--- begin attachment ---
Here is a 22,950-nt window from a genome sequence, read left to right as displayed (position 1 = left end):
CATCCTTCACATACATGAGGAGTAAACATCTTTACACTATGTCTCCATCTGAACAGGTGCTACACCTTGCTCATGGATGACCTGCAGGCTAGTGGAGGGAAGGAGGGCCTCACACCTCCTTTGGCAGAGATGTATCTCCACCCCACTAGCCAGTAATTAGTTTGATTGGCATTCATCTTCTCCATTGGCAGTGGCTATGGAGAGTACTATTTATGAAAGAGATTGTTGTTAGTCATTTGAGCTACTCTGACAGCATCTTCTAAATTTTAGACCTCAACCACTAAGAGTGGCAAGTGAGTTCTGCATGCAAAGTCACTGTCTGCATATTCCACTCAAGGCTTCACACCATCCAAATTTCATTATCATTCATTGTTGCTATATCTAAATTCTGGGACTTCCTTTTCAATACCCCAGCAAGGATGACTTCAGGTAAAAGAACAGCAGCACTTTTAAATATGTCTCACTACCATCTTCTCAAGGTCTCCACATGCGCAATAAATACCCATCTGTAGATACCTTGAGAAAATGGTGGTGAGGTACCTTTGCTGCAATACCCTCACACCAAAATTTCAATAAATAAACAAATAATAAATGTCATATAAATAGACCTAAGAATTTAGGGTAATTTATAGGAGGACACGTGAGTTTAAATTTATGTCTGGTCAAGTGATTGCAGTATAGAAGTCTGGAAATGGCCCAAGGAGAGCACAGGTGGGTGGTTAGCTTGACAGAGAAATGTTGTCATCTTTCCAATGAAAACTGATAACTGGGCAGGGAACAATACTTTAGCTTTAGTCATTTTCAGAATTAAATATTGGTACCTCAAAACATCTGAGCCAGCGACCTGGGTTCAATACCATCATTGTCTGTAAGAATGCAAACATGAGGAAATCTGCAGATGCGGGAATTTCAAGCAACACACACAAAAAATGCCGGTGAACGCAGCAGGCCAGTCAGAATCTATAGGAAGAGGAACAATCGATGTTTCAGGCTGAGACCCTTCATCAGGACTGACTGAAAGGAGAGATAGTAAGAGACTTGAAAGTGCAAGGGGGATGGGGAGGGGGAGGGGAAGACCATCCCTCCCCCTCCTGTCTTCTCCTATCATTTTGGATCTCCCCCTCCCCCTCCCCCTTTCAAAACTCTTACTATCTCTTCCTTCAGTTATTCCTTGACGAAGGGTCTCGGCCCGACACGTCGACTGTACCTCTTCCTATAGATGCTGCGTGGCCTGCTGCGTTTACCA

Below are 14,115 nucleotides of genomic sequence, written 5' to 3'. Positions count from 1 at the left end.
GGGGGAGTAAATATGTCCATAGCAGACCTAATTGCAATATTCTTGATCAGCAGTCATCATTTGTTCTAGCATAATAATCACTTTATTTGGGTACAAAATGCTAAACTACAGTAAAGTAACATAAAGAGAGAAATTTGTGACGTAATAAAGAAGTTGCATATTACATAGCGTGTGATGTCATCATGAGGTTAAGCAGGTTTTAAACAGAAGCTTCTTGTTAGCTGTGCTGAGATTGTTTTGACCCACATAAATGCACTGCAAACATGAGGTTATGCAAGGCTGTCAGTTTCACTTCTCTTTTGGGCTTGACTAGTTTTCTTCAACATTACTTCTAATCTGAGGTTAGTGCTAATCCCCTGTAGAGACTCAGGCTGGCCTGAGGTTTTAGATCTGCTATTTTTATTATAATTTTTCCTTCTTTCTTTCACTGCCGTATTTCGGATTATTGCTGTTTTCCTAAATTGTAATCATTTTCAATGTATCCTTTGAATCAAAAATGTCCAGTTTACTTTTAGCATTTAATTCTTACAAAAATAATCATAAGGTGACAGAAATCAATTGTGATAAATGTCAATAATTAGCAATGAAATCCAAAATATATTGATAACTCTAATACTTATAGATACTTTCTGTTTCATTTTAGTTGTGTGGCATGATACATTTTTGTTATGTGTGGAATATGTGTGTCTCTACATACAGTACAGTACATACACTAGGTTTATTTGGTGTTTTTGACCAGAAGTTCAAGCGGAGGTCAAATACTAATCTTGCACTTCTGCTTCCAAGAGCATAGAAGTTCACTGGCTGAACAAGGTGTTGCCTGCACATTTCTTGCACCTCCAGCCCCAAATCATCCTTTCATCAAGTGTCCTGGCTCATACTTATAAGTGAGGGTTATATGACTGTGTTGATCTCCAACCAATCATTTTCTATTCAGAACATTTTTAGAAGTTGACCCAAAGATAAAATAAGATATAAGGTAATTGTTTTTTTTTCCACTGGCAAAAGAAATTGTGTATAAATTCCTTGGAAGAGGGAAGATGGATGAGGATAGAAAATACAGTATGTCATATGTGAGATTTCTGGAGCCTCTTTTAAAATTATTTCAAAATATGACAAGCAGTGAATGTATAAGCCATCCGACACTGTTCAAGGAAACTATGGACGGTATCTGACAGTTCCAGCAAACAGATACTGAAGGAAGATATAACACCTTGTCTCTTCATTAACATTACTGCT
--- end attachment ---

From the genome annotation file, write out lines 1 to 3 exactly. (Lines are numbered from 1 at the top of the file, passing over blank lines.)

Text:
Here is a 22,950-nt window from a genome sequence, read left to right as displayed (position 1 = left end):
CATCCTTCACATACATGAGGAGTAAACATCTTTACACTATGTCTCCATCTGAACAGGTGCTACACCTTGCTCATGGATGACCTGCAGGCTAGTGGAGGGAAGGAGGGCCTCACACCTCCTTTGGCAGAGATGTATCTCCACCCCACTAGCCAGTAATTAGTTTGATTGGCATTCATCTTCTCCATTGGCAGTGGCTATGGAGAGTACTATTTATGAAAGAGATTGTTGTTAGTCATTTGAGCTACTCTGACAGCATCTTCTAAATTTTAGACCTCAACCACTAAGAGTGGCAAGTGAGTTCTGCATGCAAAGTCACTGTCTGCATATTCCACTCAAGGCTTCACACCATCCAAATTTCATTATCATTCATTGTTGCTATATCTAAATTCTGGGACTTCCTTTTCAATACCCCAGCAAGGATGACTTCAGGTAAAAGAACAGCAGCACTTTTAAATATGTCTCACTACCATCTTCTCAAGGTCTCCACATGCGCAATAAATACCCATCTGTAGATACCTTGAGAAAATGGTGGTGAGGTACCTTTGCTGCAATACCCTCACACCAAAATTTCAATAAATAAACAAATAATAAATGTCATATAAATAGACCTAAGAATTTAGGGTAATTTATAGGAGGACACGTGAGTTTAAATTTATGTCTGGTCAAGTGATTGCAGTATAGAAGTCTGGAAATGGCCCAAGGAGAGCACAGGTGGGTGGTTAGCTTGACAGAGAAATGTTGTCATCTTTCCAATGAAAACTGATAACTGGGCAGGGAACAATACTTTAGCTTTAGTCATTTTCAGAATTAAATATTGGTACCTCAAAACATCTGAGCCAGCGACCTGGGTTCAATACCATCATTGTCTGTAAGAATGCAAACATGAGGAAATCTGCAGATGCGGGAATTTCAAGCAACACACACAAAAAATGCCGGTGAACGCAGCAGGCCAGTCAGAATCTATAGGAAGAGGAACAATCGATGTTTCAGGCTGAGACCCTTCATCAGGACTGACTGAAAGGAGAGATAGTAAGAGACTTGAAAGTGCAAGGGGGATGGGGAGGGGGAGGGGAAGACCATCCCTCCCCCTCCTGTCTTCTCCTATCATTTTGGATCTCCCCCTCCCCCTCCCCCTTTCAAAACTCTTACTATCTCTTCCTTCAGTTATTCCTTGACGAAGGGTCTCGGCCCGACACGTCGACTGTACCTCTTCCTATAGATGCTGCGTGGCCTGCTGCGTTTACCA

Below are 14,115 nucleotides of genomic sequence, written 5' to 3'. Positions count from 1 at the left end.